“I Put a Spell on You” is a song written and recorded by Screamin’ Jay Hawkins that was released in 1956. Nina Simone recorded a popular cover version that was released in 1965, and re-released in 1969. Another cover version of the song was released in 2010 by Shane MacGowan and Friends, a record that was sold to help Concern Worldwide’s work in Haiti after the 2010 earthquake that killed so many. Included in the list of “friends” was Johnny Depp, playing the guitar.

32 Green chip dip, informally : GUAC

Guacamole is one of my favorite dishes. It is prepared by mashing avocados and perhaps adding the likes of tomato, onion and lime juice. The guacamole recipe dates back as early as the 16th century, to the time of the Aztecs. “Guacamole” translates as “avocado sauce”.

41 Sine ___ non : QUA

“Sine qua non” is a Latin phrase that we use to mean “the essential element or condition”. The literal translation is “without which not”. One might say, for example, “a challenging crossword is the sine qua non of a good newspaper”. Well, crossword fans might say that …

47 Synthetic fabric that feels like silk : RAYON

Rayon is a little unusual in the textile industry in that it is not truly a synthetic fiber, but nor can it be called a natural fiber. Rayon is produced from naturally occurring cellulose that is dissolved and then reformed into fibers.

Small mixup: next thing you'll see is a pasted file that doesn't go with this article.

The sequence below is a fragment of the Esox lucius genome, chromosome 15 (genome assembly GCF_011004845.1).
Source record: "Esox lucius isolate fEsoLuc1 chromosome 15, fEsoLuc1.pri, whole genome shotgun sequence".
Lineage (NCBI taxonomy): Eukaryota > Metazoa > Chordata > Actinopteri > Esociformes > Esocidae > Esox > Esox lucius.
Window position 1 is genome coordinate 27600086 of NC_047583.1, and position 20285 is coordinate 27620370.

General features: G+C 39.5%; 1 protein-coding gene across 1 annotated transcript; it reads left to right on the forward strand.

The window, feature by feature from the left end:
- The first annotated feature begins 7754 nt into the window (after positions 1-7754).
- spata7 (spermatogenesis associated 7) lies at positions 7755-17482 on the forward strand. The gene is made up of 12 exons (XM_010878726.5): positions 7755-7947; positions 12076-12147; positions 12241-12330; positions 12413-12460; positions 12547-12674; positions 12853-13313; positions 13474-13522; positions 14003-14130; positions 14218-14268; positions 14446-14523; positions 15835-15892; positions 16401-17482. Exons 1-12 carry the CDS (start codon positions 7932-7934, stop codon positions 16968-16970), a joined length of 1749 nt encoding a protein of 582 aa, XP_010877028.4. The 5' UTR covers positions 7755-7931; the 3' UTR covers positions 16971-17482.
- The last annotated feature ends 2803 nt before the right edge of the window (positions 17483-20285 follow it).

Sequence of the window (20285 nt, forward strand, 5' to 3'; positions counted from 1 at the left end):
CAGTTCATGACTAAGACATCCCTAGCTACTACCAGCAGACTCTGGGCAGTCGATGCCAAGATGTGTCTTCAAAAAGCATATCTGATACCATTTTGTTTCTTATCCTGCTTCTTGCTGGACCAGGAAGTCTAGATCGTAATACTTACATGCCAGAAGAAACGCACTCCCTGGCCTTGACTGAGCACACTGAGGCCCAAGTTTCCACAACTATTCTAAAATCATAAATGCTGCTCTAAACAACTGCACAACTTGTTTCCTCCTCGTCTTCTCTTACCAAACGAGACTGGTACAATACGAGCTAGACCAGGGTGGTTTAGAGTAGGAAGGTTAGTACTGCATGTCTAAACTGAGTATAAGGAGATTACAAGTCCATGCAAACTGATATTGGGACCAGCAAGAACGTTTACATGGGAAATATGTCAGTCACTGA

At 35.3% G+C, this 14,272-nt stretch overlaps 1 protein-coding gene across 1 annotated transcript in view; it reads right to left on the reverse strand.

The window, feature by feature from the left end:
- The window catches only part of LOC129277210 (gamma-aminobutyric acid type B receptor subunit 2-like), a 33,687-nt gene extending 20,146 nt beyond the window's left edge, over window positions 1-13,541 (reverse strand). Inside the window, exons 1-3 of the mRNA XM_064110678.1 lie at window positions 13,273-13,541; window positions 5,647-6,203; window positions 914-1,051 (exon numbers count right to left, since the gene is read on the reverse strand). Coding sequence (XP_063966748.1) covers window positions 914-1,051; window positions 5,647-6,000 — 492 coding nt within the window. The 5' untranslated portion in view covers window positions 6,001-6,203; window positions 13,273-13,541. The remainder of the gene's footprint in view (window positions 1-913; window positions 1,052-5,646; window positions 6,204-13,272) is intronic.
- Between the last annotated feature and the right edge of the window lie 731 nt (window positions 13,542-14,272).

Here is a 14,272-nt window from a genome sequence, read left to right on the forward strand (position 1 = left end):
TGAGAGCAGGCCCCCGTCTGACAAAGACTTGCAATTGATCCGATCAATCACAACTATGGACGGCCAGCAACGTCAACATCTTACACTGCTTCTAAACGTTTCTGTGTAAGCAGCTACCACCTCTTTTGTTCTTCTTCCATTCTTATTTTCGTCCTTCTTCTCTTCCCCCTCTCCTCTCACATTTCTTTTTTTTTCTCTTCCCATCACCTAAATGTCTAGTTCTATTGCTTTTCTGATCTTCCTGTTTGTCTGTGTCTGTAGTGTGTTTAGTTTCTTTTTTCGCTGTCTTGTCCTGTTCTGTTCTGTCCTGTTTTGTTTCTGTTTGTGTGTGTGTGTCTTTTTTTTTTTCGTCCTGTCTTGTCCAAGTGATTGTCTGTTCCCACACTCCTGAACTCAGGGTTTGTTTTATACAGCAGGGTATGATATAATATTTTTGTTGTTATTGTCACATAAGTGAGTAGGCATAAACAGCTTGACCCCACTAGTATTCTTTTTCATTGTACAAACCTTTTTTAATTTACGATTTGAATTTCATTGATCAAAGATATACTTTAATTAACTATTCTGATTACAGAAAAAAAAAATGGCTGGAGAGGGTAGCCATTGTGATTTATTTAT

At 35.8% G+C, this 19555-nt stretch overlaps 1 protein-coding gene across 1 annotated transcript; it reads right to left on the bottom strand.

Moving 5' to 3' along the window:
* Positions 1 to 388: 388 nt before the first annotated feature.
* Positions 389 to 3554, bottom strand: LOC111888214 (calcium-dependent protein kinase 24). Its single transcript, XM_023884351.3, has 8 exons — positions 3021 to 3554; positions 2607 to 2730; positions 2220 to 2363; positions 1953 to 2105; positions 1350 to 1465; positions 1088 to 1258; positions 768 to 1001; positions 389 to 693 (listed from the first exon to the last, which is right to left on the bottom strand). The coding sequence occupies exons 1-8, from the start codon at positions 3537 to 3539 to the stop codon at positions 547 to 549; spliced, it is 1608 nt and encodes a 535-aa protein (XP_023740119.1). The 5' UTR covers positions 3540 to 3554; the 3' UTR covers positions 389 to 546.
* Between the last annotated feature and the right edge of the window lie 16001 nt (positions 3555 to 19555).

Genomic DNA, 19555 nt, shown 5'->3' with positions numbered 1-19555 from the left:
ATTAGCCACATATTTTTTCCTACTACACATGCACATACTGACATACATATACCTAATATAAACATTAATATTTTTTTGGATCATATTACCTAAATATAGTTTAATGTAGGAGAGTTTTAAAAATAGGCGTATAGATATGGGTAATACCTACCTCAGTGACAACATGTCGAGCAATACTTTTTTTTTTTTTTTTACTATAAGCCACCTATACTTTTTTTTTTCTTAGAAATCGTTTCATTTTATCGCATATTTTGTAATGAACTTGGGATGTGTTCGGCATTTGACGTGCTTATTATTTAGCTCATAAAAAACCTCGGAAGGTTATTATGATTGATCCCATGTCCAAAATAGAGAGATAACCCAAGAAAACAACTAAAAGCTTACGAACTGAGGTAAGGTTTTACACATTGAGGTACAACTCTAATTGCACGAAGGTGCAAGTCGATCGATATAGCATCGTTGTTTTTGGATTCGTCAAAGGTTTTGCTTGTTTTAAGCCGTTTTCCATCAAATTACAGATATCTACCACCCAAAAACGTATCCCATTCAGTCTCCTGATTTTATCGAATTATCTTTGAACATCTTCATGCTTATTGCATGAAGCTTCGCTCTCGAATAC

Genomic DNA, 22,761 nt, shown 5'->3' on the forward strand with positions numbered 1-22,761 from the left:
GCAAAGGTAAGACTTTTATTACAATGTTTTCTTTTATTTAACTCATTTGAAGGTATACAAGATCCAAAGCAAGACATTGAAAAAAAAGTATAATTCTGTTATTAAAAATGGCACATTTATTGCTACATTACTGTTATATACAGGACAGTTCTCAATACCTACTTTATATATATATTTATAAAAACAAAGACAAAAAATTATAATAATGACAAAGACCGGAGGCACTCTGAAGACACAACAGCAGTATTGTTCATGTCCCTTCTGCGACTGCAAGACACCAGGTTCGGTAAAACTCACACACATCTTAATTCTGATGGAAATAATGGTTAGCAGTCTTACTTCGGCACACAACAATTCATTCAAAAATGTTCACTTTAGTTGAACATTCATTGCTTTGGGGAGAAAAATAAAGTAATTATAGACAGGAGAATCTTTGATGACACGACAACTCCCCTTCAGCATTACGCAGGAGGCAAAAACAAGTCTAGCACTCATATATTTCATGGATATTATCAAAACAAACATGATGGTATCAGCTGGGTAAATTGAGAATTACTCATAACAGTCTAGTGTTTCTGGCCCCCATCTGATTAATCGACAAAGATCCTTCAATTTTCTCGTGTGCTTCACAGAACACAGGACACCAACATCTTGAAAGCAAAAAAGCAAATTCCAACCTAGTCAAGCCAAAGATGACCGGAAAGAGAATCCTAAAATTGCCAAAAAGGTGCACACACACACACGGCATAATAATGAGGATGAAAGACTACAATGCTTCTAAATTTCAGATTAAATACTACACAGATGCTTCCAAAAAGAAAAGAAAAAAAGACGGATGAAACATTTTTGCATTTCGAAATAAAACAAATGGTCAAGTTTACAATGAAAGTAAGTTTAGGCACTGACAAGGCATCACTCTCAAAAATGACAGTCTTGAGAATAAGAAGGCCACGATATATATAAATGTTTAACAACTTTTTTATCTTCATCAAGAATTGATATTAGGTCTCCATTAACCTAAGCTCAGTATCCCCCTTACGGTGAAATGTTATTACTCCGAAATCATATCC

48 Two-time Masters champion Watson : BUBBA

Bubba Watson is a golfer on the PGA Tour from Bagdad, Florida. Watson is known as a big driver of the ball. He can hit a golf ball over 350 yards. Born Gerry Watson, he was nicknamed by his father in honor of football player Bubba Smith.

54 What an emoji might reveal : MOOD

An emoji is a character found on many cell phones that is much like an emoticon, but is more elaborate.

Complete List of Clues/Answers

Across

1 Luau greeting : ALOHA
6 Feudal worker : SERF
10 City choker : SMOG
14 Sights along lane closures : CONES
15 “The very ___!” : IDEA
16 Nickname for Dad : PAPI
17 *Rock and Roll Hall of Fame band with the hits “The Flame” and “I Want You to Want Me” : CHEAP TRICK (giving “cheap shot” & “trick shot”)
19 Caustic solutions : LYES
20 South African money : RAND
21 Actress Witherspoon : REESE
22 “___ No Sunshine” (1971 hit for Bill Withers) : AIN’T
23 Et cetera : AND SO ON
25 Hockey puck, e.g. : DISC
27 Install, as carpet : LAY
28 Spicy Chinese cuisine : SZECHUAN
32 Intimated : GOT AT
35 Where chewing tobacco is placed : CHEEK
36 “Eww, you’ve said quite enough!” : TMI
37 Lone Star State sch. : UTEP
38 With 28-Down, multisubject photos … or a hint to the answers to the four starred clues : GROUP …
39 Den denizen : LION
40 Had a little lamb, say? : ATE
41 What to call it when it’s over : QUITS
42 “Willy ___ & the Chocolate Factory” : WONKA
43 Seeks the opinion of : CONSULTS
45 Adorer : FAN
46 Lab container : VIAL
47 Rainbow mnemonic : ROY G BIV
51 Weaver’s device : LOOM
53 “That is to say …” : I MEAN …
56 Patron saint of lost causes : JUDE
57 “Othello” villain : IAGO
58 *Actor’s stand-in : BODY DOUBLE (giving “body shot” & “double shot”)
60 Amaze : STUN
61 A panda, for the World Wildlife Fund : LOGO
62 “Raw” or “burnt” hue : UMBER
63 “America the Beautiful” pronoun : THEE
64 Bible garden : EDEN
65 Tablets with Retina display : IPADS

Down

1 Ghana’s capital : ACCRA
2 Lindsay of “Mean Girls” : LOHAN